Presentation on theme: "Graphing Scientific Data From a Mathematics Across the Curriculum (MAC) coordinated studies class with Biology 201 (Fall 2000) at Edmonds Community College."— Presentation transcript:
Graphing Scientific Data From a Mathematics Across the Curriculum (MAC) coordinated studies class with Biology 201 (Fall 2000) at Edmonds Community College Melissa Mackay (Math) Jenny McFarland (Biology)
Why? Most students in science courses know how to graph
Why? Most students in science courses think they know how to graph This exercise lets them discover what they know and don’t know Self-assessment is used Result – better graphs!
Learning Outcomes Define terms Students create and assess graphs –Students create graphs in small groups –Critique graphs in large group Students develop graphing rubric Students practice self-assessment –Self-assess graphs in lab reports Students choose appropriate graphs for particular data sets –Scatter plots & line graphs –Bar graphs & histograms –Pie charts
Define the following terms: –dependent variable –independent variable –scatter graph –line graph –bar graph –pie graph or chart –best fit line –slope –interpolation –extrapolation
Group Exercise For the set of data assigned, create a graph/chart that you think best displays the data. Use the graph paper (if needed) and colored pencils Groups will share graphs with large group.
Graphing Rubric/Criteria Students in class or lab session develop rubric –Appropriate, descriptive title –Axes dependent & independent variables on correct axes labels units good scaling –Clear data points (easy to differentiate different symbols) –Key (if plotting more than one set of data) –Appropriate line-fitting best-fit line curve-fitting connecting dots –Use graph paper or computer-generated graphs
Student Self-assessment Student self-assessment –is crucial to student learning –requires students to understand assessment criteria –requires that students do some critical analysis of their work, usually improving the product –allows students to take responsibility for their work –empowers students - so they know when they have performed well and do not rely on the instructor’s assessment alone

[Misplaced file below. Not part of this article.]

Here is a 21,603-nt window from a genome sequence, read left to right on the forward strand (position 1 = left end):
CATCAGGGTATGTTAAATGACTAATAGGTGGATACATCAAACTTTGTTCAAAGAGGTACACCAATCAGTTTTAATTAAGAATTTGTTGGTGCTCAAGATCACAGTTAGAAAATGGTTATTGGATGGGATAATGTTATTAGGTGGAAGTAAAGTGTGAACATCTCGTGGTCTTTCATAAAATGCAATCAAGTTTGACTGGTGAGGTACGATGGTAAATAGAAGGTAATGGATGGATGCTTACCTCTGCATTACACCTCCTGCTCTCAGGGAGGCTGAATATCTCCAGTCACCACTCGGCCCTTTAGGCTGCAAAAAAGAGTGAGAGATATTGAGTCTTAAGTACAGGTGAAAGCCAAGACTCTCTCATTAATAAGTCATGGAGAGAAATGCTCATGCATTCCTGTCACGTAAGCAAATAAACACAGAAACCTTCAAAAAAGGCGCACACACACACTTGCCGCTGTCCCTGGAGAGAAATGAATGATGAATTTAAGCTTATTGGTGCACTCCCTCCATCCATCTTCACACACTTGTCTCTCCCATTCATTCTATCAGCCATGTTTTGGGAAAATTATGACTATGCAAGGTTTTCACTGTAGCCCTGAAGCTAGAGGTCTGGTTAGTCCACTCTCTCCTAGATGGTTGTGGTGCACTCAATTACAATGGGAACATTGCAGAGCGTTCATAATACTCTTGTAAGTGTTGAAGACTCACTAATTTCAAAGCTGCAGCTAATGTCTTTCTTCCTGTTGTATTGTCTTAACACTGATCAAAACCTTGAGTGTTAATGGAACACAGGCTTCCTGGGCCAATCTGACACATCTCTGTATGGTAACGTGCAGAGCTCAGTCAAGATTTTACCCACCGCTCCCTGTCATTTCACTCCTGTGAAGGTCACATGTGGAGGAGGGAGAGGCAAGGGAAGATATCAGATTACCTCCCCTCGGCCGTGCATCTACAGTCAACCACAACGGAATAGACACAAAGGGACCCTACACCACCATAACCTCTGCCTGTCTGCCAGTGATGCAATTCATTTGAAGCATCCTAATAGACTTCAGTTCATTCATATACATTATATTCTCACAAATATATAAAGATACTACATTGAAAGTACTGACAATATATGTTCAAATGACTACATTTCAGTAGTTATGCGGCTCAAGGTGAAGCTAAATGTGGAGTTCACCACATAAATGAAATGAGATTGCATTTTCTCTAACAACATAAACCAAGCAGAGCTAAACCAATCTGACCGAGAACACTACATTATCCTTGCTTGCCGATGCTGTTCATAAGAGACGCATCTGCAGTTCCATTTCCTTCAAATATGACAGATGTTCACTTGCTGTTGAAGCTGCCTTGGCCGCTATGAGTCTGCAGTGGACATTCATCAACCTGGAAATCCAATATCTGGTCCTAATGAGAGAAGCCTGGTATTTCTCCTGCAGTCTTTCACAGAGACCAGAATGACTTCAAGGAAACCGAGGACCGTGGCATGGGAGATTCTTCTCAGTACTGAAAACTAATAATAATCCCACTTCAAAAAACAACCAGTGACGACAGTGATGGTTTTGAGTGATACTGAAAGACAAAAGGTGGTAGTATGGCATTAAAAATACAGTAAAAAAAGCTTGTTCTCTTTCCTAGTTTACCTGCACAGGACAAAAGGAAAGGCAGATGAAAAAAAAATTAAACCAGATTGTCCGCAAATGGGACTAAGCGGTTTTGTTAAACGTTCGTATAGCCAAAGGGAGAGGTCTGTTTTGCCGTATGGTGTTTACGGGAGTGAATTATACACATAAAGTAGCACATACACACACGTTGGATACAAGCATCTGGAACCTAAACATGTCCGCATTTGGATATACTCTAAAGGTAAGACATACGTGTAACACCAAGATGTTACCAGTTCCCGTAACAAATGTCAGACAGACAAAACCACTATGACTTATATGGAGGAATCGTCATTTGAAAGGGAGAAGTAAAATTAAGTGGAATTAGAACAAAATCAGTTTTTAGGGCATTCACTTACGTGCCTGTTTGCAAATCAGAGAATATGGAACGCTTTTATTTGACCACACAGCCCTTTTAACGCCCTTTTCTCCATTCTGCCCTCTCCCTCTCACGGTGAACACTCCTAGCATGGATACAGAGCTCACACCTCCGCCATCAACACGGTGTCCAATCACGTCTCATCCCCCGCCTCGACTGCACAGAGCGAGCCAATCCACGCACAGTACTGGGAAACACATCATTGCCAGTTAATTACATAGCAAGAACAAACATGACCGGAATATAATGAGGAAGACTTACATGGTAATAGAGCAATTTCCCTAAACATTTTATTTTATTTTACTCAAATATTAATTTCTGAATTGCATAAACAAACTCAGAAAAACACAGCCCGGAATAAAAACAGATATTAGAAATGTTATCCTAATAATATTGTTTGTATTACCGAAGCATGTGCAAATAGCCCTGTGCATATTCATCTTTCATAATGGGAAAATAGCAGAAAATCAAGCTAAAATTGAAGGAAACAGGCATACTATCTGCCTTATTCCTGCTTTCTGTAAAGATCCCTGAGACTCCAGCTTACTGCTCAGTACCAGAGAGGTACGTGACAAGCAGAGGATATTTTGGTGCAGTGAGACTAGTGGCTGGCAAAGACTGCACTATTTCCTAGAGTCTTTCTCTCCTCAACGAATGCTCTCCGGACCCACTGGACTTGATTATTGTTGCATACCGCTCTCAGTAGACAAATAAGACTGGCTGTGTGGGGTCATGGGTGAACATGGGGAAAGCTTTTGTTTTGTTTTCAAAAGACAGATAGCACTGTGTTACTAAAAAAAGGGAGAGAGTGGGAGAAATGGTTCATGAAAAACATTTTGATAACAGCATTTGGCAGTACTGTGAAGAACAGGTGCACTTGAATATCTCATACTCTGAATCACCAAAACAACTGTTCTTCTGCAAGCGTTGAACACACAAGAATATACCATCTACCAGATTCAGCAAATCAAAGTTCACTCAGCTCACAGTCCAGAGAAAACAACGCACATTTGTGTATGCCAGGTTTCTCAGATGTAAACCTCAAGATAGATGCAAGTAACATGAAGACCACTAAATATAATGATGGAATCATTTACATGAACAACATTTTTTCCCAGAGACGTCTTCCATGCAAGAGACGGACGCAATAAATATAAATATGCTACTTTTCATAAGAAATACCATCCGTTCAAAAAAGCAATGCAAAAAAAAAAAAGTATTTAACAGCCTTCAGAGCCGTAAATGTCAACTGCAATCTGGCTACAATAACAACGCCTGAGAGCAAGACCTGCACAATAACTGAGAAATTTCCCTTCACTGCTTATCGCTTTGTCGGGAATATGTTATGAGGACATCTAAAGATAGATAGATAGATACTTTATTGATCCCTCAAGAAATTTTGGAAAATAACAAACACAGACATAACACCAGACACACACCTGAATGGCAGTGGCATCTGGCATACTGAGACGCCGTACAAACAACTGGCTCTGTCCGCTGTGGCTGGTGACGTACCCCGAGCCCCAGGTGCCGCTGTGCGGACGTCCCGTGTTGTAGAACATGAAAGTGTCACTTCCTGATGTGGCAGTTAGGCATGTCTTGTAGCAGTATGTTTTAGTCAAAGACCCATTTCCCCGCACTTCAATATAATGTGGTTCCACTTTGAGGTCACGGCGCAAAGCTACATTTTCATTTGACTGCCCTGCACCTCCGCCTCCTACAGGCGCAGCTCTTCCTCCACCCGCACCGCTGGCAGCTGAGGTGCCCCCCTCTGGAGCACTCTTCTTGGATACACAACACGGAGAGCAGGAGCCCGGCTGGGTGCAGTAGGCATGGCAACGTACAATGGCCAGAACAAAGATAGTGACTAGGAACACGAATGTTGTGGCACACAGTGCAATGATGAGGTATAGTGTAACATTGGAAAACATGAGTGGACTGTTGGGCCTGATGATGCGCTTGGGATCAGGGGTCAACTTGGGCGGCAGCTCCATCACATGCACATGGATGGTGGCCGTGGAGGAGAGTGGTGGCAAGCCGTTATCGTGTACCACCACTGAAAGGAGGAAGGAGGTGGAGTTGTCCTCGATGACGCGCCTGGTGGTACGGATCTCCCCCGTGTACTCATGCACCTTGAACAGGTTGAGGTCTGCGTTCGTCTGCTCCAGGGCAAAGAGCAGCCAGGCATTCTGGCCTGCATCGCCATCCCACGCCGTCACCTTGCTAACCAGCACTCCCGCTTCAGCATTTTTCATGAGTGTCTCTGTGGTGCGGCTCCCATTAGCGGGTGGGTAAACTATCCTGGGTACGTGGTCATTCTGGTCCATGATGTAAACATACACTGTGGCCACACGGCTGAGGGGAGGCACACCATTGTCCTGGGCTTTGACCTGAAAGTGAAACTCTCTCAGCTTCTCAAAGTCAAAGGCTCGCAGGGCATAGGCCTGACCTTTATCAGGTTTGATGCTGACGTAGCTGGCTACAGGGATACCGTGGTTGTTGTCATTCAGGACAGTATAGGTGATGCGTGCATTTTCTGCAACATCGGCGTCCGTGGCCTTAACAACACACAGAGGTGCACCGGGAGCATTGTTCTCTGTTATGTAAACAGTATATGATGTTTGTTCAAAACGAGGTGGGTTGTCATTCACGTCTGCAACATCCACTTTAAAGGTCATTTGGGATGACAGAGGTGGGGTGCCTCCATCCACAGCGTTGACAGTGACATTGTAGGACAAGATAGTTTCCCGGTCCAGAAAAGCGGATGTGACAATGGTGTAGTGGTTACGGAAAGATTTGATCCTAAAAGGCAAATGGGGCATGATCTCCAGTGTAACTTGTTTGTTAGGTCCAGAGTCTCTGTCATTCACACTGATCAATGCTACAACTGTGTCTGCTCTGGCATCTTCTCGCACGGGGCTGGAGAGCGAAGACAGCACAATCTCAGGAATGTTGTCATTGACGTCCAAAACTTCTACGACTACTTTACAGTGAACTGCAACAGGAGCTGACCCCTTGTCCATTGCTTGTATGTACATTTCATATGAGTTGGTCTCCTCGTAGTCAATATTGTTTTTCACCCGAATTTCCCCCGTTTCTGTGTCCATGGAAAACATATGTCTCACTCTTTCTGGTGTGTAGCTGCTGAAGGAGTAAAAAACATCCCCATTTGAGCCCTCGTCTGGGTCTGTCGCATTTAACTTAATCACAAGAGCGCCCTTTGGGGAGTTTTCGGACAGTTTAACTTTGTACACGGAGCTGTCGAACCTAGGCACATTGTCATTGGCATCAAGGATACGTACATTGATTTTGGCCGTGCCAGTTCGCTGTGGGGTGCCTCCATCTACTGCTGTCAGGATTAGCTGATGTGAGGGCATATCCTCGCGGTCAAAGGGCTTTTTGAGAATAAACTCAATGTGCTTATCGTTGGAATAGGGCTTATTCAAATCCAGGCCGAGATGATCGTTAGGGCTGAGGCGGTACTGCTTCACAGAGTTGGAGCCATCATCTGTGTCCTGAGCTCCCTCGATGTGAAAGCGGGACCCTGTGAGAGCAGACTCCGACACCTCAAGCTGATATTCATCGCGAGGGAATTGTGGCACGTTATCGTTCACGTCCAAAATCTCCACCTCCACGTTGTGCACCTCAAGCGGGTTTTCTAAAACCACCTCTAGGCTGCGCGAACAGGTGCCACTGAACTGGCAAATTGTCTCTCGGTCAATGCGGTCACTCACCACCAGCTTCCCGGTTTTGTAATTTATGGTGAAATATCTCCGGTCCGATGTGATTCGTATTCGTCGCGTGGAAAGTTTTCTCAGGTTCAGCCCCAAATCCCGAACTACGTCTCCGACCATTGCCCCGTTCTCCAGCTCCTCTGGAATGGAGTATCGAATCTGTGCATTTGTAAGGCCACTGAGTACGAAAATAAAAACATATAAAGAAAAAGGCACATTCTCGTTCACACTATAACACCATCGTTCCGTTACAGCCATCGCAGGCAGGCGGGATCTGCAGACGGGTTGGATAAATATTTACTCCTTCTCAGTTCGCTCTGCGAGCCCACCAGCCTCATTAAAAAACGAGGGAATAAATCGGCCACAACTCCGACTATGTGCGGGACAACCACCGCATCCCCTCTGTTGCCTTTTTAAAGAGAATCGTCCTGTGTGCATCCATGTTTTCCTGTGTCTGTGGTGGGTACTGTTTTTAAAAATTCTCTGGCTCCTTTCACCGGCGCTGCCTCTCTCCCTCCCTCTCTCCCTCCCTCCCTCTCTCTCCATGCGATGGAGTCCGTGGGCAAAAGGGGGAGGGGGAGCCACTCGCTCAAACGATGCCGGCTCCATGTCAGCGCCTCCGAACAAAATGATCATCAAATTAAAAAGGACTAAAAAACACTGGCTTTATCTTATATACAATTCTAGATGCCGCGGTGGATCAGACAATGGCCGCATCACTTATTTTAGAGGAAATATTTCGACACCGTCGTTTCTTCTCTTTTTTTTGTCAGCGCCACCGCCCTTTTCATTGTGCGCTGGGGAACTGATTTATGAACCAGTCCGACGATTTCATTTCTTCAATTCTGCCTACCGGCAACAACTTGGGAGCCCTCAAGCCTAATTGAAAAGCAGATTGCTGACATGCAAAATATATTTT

Self-assessment example From Biology 201 Photosynthesis Lab report: –Graph the absorbance spectra measured in your lab session. –What type of graph did you use? Why? (Explain your graph choice.) –Evaluate your graphs for this lab report. Are they excellent, adequate or poor? Can a reader look at this graph and know what you did? What criteria are you using to evaluate your graphs? Be explicit; list the criteria and state how you met each one.
Bad Graphs - Scaling Bad scaling is a common problem in student graphs. Students often need to see several examples. Presenting opportunities for students to assess graphs with bad scaling will help them recognize this and give them practice with better scaling alternatives. From: “Making Graphs” http://scipp.ucsc.edu/~mothra/ta/graph/graph.ht ml
Bad Graphs - missing information What is missing? Students often have information missing from their graphs. Self-assessment helps students catch these omissions. This problem is complicated by missing information in many textbook figures, where graph axes might not be labeled or may not have units. From: http://www.ecs.umass.edu/ece/ece211/ECE211_graphing_techniques.html
Bad Graphs - area Multidimensional variation occurs where two-dimensional figures are used to represent one-dimensional values. The size of the graphic is scaled both horizontally and vertically according to the value being graphed. This results in the area of the graphic varying with the square of the underlying data, causing an exaggerated effect in the graph. This graph has a lie factor of about 2.8, (variation between the area of each doctor & the number it represents). Students do not usually generate this type of graph, but they often see it in the media. From: Pitfalls of Data Analysis (or How to Avoid Lies and Damned Lies) by Clay Helberg, M.S. Tufte, E.R. (1983). The Visual Display of Quantitative Information. Cheshire, CT: Graphics Press. p. 69